Jimmie Durham
Peter Bartoš
Henrik Håkansson

Fondazione Morra Greco, Naples

June 29 – September 7, 2019

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The founding position of the art of Jimmie Durham, a Cherokee artist and therefore a native American, is nomadism, the continuous shift towards one’s own boundary, towards the inevitable fracture of every balance of language. And this happens through the difference of the work, which refuses to homologate to the other works and lives the solitary condition of its own superb discontinuity.
The rapacious time, by Hölderlin, robs things in its vortex and scatters them at the foot of the angel of history, stunned by so much rubble. Only art can stop such collapses, only the angel of art can resist shattering and create a mould, a wedge insinuating between fragments and founding a persistence, a resistance and an armistice. But this does not mean paralysis or concealment, it does not mean balsam or phàrmakon, but rather responding to the dusty and anonymous dissolution of the everyday with an even more striking acceleration.
The movement of art is that of catastrophe, exaltation and intensification of simple time, accompanying daily reality towards its own demise. Because only for art death exists, for the everyday a thousand deaths exist, always different and never exemplary. Exemplarity is constitutive of the language of art and of its nature. It disposes and it is disposed in such a way as to welcome the burden of time inside and above itself, containing it truly by virtue of its own exemplarity and succeeding at the same time in preserving its essence.
The glimmering moment of exemplarity, the incontrovertible and irreducible moment of the glaring presence of art, is certainly not programmable or predictable. Instead, it is a stumble that helps the artist to fall and better crash to the floor. Language contains within its own skin the thickness of a total time, that of birth, development and death, which does not live apart but compactly inhabits the work in the continuity of a flagrant and instantaneous presence.

Text by Achille Bonito Oliva

Jimmie Durham. Installation View at Fondazione Morra Greco, Napoli 
Jimmie Durham. Something… Perhaps a Fugue or an Elegy, 2005  
Peter Bartoš. Environmental Aesthetics. Installation Views at Fondazione Morra Greco, Napoli 
Peter Bartoš. Environmental Aesthetics. Installation Views at Fondazione Morra Greco, Napoli 
Henrik Håkansson. JULY.20,2004 (pieris napi), 2005 

Although Slovak neo avant-garde artist Peter Bartoš (1938) is a radical figure of the Slovak art scene, his work has still been only partially documented. His background as a painter has always been an important origin of his work and frequent part of discussions about it. Although his works are strongly bound to the ontological meanings, at the same time they are based on the conceptual analysis of the medium of painting and its innate structure. The form creation (Primetouch) he conceived as a gesture, or as an action. As he did not want to stay at a symbolic level of the art, he examined abstraction in nature, which, as an aprioral need of life, originates or generates, so to speak, from itself. Thus, he wanted to extend the possibilities of painting and create work that would be absorbed by nature and further permanently transformed and recycled in it. He performed several processual experiments with ephemeral natural materials such as snow, and others. Following his previous reflections, in his Physico-optical Manifesto (1969) he formulated three situations of A) concentration, B) accumulation and C) diffusion. His conceptual model of the triad (with ABC constants in yellow, red and blue) he understands, contrary to the conflicting binary opposition (AB), as a pluralistic scheme. The documentation of these works includes photoserial-paintings, re-drawings, photocopies (cyclostyles, xerox or zinc xerox in 1970s) or montages, and imprints, paintings with finger or while walking, anyhow.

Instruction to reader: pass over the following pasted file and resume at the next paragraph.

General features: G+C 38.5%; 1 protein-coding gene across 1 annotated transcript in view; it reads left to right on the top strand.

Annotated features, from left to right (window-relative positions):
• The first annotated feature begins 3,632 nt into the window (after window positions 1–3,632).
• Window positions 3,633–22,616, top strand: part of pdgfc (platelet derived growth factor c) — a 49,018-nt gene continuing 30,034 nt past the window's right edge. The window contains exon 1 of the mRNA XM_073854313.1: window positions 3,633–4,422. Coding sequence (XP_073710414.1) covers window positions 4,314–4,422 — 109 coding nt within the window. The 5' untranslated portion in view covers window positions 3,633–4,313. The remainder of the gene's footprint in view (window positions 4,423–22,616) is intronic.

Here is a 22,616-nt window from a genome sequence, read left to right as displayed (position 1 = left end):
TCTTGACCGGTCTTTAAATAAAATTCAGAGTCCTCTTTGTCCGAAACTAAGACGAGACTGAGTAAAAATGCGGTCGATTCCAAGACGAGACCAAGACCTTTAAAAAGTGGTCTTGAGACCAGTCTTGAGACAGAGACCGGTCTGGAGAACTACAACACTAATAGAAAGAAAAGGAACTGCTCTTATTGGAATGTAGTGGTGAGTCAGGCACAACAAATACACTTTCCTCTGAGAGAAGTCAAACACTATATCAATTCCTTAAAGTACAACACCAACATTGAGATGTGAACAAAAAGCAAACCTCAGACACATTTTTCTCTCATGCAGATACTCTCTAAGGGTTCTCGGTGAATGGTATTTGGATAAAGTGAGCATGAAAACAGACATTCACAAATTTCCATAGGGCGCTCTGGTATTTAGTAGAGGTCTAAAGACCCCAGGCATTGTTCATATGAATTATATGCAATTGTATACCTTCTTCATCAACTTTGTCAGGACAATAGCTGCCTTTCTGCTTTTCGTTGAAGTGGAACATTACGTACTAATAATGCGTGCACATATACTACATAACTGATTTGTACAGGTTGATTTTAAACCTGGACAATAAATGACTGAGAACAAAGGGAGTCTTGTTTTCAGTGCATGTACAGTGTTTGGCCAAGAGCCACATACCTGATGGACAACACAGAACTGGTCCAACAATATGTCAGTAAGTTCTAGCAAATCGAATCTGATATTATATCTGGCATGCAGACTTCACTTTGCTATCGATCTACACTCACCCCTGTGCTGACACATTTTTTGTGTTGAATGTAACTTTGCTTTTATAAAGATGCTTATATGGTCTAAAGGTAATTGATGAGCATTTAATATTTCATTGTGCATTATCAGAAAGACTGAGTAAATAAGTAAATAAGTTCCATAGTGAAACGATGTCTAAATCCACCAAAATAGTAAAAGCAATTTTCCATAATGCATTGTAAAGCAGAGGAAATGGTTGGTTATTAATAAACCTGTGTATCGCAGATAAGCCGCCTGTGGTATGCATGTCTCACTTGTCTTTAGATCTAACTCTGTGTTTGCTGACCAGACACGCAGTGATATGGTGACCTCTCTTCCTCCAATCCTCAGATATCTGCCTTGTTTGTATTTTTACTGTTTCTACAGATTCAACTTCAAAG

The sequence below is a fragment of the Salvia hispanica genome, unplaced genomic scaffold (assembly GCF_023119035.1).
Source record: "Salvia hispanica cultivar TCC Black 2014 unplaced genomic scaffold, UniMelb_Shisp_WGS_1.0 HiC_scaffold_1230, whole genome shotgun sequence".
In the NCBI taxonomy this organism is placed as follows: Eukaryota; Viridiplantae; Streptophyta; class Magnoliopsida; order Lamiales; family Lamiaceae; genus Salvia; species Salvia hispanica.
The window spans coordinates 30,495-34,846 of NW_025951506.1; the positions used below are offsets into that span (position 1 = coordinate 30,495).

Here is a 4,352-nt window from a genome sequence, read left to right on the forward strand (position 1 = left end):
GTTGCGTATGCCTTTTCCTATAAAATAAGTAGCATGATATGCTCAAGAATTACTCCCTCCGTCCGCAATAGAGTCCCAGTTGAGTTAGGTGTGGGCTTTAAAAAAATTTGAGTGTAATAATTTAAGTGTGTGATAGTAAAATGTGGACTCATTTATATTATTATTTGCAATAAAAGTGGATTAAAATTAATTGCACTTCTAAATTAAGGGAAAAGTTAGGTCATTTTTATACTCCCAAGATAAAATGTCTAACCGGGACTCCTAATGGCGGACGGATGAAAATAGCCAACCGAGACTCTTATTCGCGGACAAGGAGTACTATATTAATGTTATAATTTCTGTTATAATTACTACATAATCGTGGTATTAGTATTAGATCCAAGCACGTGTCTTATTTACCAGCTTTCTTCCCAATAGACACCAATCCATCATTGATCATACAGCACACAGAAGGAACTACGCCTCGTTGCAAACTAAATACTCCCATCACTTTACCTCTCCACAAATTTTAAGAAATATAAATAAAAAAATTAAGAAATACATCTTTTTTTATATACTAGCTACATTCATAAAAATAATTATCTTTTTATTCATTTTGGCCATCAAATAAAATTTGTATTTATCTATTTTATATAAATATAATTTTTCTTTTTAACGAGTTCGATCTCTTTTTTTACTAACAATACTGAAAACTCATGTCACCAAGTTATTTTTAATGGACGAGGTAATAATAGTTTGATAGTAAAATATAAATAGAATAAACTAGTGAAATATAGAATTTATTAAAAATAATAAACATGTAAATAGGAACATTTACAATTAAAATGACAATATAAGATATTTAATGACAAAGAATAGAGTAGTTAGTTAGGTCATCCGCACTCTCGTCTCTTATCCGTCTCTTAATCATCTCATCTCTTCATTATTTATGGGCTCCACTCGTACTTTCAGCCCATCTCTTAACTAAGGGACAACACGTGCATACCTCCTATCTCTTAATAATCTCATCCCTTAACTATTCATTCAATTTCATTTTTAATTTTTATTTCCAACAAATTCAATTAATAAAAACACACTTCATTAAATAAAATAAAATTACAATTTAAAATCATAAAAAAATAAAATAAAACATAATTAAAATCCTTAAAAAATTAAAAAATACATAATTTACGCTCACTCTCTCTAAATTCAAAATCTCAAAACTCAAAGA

Text by Mira Keratová

“In a natural world – that we are part of but we prefer to refer as Nature – there are so many realities, and so many questions, and it is perhaps very human to want to try and understand what is going on. If we weren’t amazed, maybe there would be no science. But perhaps my interest, in the end, comes back to looking at human interaction, our interaction with different ways of life, different creatures. How do we communicate, and how do we develop our cultural beliefs in relation to our social instincts? And what is the interation, the daily interaction, of our culture with what we call the natural world.”

Henrik Håkansson in dialogue with Will Bradley

Courtesy Fondazione Morra Greco, Napoli
© Maurizio Esposito

As a child, Puppies Puppies saw both of her parents donate blood. She wanted to do the same when she got older, but has not been able to under the eligibility criteria established by the U.S. Food and Drug Administration. Remai Modern, Saskatoon
Cac Passerelle, Brest
Sprovieri Gallery, London
T293, Rome
JTT, New York
Ermes-Ermes, Cologne
Gió Marconi, Milano
Institute of Contemporary Arts, London